Television ads featuring Jack Prescott and his Twin Cities law firm's tagline — "This is all we do, and we do it well" — made him Minnesota's best known and busiest bankruptcy attorney over several decades.

Prescott, a practicing attorney for more than 50 years until 2009, died March 4. He was 87.

In 1986, about a year after lawyers were allowed to appeal to the public, Prescott began doing television commercials. He crafted the catch phrase to get around the laws of the day that forbid lawyers from advertising that they are "specialists."

The pitch became seared on the minds of television viewers, sometimes running 25 times a week on Channel 9, and included his declaration of being "the busiest bankruptcy lawyer in Minnesota."

The ads worked, Prescott said in a 2002 Star Tribune interview, because he looks honest. "They seem to do better during the soaps. I don't know why," he said.

By 2001, Prescott's firm was handling roughly 3,000 bankruptcy cases a year, representing about 20 percent of all such cases in the state.

"You can't talk about bankruptcies in Minnesota without talking about Jack Prescott," Ernest Peake, an attorney at another firm that dealt frequently with Prescott's clients, said in the early 1990s.

Bankruptcy, Prescott said, is "a little bit like a confession. Making the decision to come see us is the hardest part. Usually when they walk out of here they have a smile on their face."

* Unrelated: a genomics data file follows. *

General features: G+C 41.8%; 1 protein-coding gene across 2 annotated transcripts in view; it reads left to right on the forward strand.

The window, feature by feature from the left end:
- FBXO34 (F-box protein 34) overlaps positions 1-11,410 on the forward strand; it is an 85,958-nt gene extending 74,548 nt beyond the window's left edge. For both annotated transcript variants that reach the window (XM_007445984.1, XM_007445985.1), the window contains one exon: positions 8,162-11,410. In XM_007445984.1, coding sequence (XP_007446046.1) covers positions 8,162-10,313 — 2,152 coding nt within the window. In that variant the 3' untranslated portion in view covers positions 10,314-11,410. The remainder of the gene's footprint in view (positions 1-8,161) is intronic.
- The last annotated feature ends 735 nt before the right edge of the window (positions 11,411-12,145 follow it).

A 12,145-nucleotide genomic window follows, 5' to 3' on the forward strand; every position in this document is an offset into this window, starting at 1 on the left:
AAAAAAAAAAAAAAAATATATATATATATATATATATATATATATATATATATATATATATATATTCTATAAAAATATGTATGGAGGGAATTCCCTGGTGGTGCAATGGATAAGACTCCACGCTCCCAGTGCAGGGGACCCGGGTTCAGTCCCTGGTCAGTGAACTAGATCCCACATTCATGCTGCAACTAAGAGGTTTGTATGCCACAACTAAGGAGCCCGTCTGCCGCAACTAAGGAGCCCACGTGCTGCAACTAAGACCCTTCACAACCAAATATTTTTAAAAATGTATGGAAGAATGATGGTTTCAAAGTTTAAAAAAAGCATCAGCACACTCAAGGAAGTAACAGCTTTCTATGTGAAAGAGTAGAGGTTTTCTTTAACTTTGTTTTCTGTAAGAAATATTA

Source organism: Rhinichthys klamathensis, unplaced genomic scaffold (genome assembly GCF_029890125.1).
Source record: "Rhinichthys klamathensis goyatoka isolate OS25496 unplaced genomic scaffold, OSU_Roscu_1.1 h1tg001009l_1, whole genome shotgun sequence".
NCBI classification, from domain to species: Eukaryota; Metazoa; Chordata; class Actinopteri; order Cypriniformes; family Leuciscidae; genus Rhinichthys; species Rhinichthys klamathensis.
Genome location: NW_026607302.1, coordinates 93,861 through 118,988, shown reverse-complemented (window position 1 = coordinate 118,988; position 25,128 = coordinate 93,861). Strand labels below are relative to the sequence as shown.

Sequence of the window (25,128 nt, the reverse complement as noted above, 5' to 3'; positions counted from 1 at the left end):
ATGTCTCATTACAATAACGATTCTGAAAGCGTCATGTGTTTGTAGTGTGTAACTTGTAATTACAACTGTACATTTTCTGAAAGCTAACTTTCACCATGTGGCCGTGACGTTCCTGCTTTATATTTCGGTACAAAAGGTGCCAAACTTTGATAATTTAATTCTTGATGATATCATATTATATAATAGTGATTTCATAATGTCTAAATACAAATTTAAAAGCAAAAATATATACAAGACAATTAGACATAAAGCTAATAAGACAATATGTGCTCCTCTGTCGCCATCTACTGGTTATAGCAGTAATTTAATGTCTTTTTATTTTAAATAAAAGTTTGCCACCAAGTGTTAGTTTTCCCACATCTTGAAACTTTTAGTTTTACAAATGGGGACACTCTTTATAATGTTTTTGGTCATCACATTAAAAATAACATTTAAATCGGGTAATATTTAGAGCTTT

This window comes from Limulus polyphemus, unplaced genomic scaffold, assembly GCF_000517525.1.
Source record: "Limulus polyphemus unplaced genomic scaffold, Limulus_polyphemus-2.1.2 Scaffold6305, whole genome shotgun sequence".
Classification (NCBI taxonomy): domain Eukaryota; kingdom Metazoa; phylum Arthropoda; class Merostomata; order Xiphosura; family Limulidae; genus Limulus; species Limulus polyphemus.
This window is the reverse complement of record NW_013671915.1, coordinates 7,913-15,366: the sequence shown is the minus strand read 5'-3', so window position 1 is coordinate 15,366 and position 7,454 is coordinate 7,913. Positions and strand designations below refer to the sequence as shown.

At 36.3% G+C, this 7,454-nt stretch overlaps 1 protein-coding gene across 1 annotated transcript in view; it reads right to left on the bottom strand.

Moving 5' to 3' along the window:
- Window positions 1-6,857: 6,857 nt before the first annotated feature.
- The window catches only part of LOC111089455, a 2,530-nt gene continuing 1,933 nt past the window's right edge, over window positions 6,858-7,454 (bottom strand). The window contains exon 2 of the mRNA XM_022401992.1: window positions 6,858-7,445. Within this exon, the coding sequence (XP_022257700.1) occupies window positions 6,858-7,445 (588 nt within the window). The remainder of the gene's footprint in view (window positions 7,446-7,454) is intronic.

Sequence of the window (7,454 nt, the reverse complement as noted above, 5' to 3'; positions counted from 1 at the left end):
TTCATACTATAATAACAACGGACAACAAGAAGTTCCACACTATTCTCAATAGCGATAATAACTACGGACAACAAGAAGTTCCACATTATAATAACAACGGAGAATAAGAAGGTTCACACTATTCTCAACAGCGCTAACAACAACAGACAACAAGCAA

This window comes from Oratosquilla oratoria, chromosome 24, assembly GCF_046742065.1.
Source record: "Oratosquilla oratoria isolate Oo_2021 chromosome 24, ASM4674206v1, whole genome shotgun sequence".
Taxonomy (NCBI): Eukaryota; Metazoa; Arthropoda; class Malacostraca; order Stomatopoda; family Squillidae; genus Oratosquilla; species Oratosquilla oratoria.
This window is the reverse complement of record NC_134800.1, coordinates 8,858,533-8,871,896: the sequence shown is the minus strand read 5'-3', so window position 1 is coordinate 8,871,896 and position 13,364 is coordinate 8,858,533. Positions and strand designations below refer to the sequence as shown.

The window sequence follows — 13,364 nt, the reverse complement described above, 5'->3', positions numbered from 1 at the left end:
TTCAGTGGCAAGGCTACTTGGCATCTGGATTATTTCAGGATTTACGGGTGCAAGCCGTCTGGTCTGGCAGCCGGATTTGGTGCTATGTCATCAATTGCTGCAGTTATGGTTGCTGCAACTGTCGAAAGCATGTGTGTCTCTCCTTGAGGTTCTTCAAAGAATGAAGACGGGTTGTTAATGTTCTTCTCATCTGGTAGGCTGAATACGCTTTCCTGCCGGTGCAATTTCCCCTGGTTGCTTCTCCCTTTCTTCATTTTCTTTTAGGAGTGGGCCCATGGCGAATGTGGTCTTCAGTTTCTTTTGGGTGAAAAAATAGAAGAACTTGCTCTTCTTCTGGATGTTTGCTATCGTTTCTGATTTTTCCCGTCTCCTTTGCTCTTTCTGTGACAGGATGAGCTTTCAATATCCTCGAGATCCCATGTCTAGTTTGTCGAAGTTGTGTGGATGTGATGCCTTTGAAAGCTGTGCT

Prescott graduated from Wilson High School in St. Paul and attended what is now the William Mitchell College of Law in St. Paul, graduating in 1951.

While studying law at night, he worked for his father's collection agency in St. Paul during the day, serving papers and making collections. Soon after law school, he was drafted into the Army and served two years.

After the military, Prescott returned to law, first doing legal work for finance companies and ultimately shifting solely to bankruptcy in 1975. Richard Pearson joined the firm in 1983.

Prescott & Pearson has continued after its founder left the practice in 2009.

It is based in New Brighton — midway between the bankruptcy courts in Minneapolis and St. Paul — and includes offices in Eagan, Maple Grove, Woodbury and Eden Prairie.

Among the firm's roster of lawyers and paralegals is Prescott's son, Scott. Jack Prescott is preceded in death by a brother, Scott, who worked in the Prescott firm from 1958 until his death in 1970 at age 40 from liver failure.

Along with son Scott, Prescott is survived by his wife, Lisa, sons Craig and Tommy, and daughter Yun. Services have been held.